If Novak Djokovic were an author, he would be writing epics.
As the world's best tennis player, he simply revels in them. Last night, for the umpteenth time over the past few years, the world No.1 found himself in a hole, flirted with disaster but somehow battled back for victory. It is the absolute mark of a champion, and anyone who wants to wrest the Australian Open title from his grasp is going to have to break his spirit. It may not be possible.
His 1-6, 7-5, 6-4, 6-7, 12-10 victory over a gallant, mostly brilliant, Stanislas Wawrinka of Switzerland yesterday took top seed Djokovic into his 19th straight grand slam quarter-final and, more importantly, kept intact his hopes of a third straight Australian Open crown, just.
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Djokovic said the match was as good as any in his career, grand words when you think he needed almost five hours to beat Andy Murray in the semi-finals here last year and almost six to beat Rafael Nadal in the final.
But after five hours, two minutes of stunning tennis, with Wawrinka playing out of his skin, Djokovic somehow came out on top, thanks to his belief, his utter, incredible belief that he can get himself out of trouble when he needs to.
"Even though when I was 6-1, 5-2 down, I believed that I can come back if I am two sets down," said Djokovic, who gratefully accepted a tray of food from tournament director Craig Tiley soon after the match, which finished at 1.45am.
"I've been in those situations before. I was just outplayed by my opponent. He was better on the court for the first hour and a half, no question about it. In these circumstances, when you're not playing the way you want to play, you just try to fight and hope for the best."
Wawrinka's talent has never been in question but he has lived in Roger Federer's shadow throughout his career and, having only ever made two grand slam quarter-finals, including one here two years ago, few thought him capable of matching Djokovic.
In the first set, Wawrinka was flawless. His serve was strong, he targeted the Djokovic forehand and his own backhand, always a thing of beauty, was perfectly in sync. When he took the set and led 5-2 in the second, Djokovic was as stunned as the crowd.
But as Wawrinka briefly faltered, Djokovic snapped into life, winning five straight games to level the match, before coming out on top in a tight third set. That might have been the moment for Wawrinka to fade away but he kept on attacking and never allowed the Serb to relax, playing a brilliant tiebreak to level the match at two sets apiece.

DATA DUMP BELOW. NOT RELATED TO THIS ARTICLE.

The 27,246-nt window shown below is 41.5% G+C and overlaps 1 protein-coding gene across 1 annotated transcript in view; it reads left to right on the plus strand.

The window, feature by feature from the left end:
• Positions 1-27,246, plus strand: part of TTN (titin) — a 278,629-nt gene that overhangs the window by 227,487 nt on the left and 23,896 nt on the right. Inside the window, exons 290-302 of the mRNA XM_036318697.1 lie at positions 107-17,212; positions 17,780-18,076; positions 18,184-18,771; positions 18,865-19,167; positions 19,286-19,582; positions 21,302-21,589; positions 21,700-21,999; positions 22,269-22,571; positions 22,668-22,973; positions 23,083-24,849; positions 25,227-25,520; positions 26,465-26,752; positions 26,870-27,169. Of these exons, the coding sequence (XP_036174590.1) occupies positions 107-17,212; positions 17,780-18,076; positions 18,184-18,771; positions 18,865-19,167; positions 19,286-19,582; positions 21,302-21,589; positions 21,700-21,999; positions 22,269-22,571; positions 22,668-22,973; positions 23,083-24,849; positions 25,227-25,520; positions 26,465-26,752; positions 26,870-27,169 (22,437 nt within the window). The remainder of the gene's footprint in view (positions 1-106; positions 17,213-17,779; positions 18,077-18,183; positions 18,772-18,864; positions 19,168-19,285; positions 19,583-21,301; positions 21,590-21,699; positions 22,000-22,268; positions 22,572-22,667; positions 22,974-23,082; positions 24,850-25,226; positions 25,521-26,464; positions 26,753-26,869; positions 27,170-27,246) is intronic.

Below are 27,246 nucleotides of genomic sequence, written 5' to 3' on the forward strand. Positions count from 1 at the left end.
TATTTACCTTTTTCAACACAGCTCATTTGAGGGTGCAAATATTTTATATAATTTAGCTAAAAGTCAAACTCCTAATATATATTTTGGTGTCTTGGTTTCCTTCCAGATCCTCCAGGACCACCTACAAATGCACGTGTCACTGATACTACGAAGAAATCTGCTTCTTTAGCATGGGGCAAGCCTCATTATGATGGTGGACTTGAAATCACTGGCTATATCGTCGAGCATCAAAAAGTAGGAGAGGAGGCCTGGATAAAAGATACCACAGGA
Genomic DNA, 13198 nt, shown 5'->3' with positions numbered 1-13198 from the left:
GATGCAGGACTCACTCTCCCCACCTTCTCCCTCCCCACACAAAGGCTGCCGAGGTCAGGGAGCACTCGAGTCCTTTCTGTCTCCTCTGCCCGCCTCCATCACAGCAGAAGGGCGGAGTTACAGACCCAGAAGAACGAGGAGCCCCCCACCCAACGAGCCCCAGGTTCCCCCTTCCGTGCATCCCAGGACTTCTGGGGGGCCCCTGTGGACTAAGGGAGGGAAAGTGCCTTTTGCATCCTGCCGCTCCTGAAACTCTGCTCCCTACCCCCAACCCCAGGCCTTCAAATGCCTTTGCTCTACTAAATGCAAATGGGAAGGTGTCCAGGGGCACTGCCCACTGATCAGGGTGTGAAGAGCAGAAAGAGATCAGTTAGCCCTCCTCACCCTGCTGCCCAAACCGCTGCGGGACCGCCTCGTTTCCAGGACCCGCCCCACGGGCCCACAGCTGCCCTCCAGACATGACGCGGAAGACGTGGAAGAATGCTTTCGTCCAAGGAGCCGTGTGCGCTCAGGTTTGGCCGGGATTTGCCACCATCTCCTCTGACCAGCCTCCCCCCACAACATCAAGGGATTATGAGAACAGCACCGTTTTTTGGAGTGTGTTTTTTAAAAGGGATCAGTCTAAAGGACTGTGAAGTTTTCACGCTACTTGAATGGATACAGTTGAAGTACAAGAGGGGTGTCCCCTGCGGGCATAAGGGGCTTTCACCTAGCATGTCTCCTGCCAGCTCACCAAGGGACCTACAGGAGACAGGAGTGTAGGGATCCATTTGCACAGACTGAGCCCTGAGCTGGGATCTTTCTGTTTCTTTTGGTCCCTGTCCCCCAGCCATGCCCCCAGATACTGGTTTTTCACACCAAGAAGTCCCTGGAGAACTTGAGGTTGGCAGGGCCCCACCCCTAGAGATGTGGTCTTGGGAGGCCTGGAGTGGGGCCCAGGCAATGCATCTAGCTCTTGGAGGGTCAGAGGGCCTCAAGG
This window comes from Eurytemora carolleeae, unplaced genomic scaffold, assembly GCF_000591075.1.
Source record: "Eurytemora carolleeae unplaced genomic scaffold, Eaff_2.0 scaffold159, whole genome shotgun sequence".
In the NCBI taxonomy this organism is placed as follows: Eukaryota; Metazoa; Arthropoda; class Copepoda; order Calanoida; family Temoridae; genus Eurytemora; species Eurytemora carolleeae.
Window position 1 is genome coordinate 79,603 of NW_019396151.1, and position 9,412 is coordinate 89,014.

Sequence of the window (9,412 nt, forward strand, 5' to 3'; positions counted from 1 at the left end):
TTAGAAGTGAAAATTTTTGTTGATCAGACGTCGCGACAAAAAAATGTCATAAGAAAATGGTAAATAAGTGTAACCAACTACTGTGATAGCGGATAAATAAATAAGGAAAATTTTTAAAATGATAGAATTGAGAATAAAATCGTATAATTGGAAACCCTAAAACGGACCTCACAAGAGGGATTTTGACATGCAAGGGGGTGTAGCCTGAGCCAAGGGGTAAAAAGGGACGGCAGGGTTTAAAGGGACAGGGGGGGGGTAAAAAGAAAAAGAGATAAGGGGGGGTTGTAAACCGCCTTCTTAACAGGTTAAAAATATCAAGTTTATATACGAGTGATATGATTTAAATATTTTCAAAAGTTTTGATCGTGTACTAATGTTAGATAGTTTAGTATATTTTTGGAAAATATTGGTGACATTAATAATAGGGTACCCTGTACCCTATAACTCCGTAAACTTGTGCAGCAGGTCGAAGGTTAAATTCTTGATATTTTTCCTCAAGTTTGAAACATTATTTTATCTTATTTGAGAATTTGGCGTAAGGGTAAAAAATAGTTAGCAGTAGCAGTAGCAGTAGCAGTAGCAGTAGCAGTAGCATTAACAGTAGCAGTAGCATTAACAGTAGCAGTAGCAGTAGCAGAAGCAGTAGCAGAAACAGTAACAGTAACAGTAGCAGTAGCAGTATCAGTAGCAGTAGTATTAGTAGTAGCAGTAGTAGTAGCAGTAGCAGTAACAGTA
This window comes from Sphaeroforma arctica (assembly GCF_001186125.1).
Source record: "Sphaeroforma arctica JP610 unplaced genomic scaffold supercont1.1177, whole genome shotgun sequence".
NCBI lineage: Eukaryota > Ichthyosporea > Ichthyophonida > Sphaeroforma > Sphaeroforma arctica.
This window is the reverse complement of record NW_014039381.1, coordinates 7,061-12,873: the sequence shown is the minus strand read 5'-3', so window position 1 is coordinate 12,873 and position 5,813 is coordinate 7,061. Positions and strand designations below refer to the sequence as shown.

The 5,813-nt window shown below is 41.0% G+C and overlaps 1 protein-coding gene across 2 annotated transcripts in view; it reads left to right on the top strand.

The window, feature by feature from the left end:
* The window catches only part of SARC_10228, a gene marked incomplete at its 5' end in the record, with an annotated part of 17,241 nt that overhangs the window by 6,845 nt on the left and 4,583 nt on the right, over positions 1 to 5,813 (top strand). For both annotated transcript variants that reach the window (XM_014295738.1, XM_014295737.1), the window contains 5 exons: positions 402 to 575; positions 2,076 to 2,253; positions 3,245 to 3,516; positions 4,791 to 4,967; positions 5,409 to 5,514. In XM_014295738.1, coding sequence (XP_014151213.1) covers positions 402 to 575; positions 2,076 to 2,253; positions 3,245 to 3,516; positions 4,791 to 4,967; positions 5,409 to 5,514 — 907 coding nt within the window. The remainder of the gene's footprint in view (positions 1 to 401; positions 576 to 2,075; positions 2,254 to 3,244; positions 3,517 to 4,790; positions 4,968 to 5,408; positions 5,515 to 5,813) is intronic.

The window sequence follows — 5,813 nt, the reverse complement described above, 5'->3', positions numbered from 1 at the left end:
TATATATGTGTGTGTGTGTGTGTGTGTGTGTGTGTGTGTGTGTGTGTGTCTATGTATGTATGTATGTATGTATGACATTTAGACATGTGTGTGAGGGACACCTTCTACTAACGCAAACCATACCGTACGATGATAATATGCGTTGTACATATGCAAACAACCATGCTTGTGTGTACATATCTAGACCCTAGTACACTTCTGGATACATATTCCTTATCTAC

Wawrinka then broke in the first game of the decider only for Djokovic to break straight back.
If anything, Djokovic was hanging on and the Swiss looked the stronger, despite a touch of cramp creeping in.
His big chance came at 4-4 when a woeful volley from Djokovic gave him 15-40. Djokovic saved the first break point with an audacious drop shot, before Wawrinka made a rare error on the backhand side. Two more break chances came and went, including one when Wawrinka decided not to challenge a call on his return that replays showed landed on the baseline. Djokovic held and, from then on, Wawrinka was always playing catch-up.
He did it brilliantly for six more service games but at 11-10 to Djokovic, the Serb earned a match point with a backhand pass that clipped the net. Wawrinka saved it with a service winner and then, after Djokovic earned another, hit a stunning backhand winner down the line.
But a netted backhand gave the top seed a third chance and after another sensational rally Djokovic rolled a beautiful cross-court backhand pass that left Wawrinka stranded.
Djokovic will rest before taking on Czech Tomas Berdych in the quarter-final tomorrow night and he said he was confident he will be fully fit.
"I know I can recover, I know I have it in me," he said. "I wasn't too worried about the physical part. I was ready to go the distance and I've done so. Hopefully I can take that day off and recover for the quarters.
"I'm just thrilled to be able to fight once again up to the last moment. The fact is that I haven't played nearly my best and I didn't feel well on the court in terms of rhythm and ball striking.
"But all the credit to him, he made me run all over the court. He never gave me the same ball. He was aggressive from both sides. I didn't know what's coming up next. So I'm just really full of joy after this match."
Wawrinka fought back a few tears as he tried to understand how he had not won. "I think it's by far the best match I ever played, especially in five sets against the No.1 player," the Swiss said. "At the end I was really, really close. For sure I'm really sad. But I think there is more positive than negative. Even if I was up two sets to love, I don't think the result would have changed because everybody knows how he fights every match. I had opportunities in the fourth set to break him. At 4-4 I had some chances to take the match. But he was just better."
Fourth seed David Ferrer beat Kei Nishikori of Japan in straight sets to set up a meeting with Nicolas Almagro of Spain, who was leading Serb Janko Tipsarevic by a set and 5-1 when the Serb retired with a foot injury.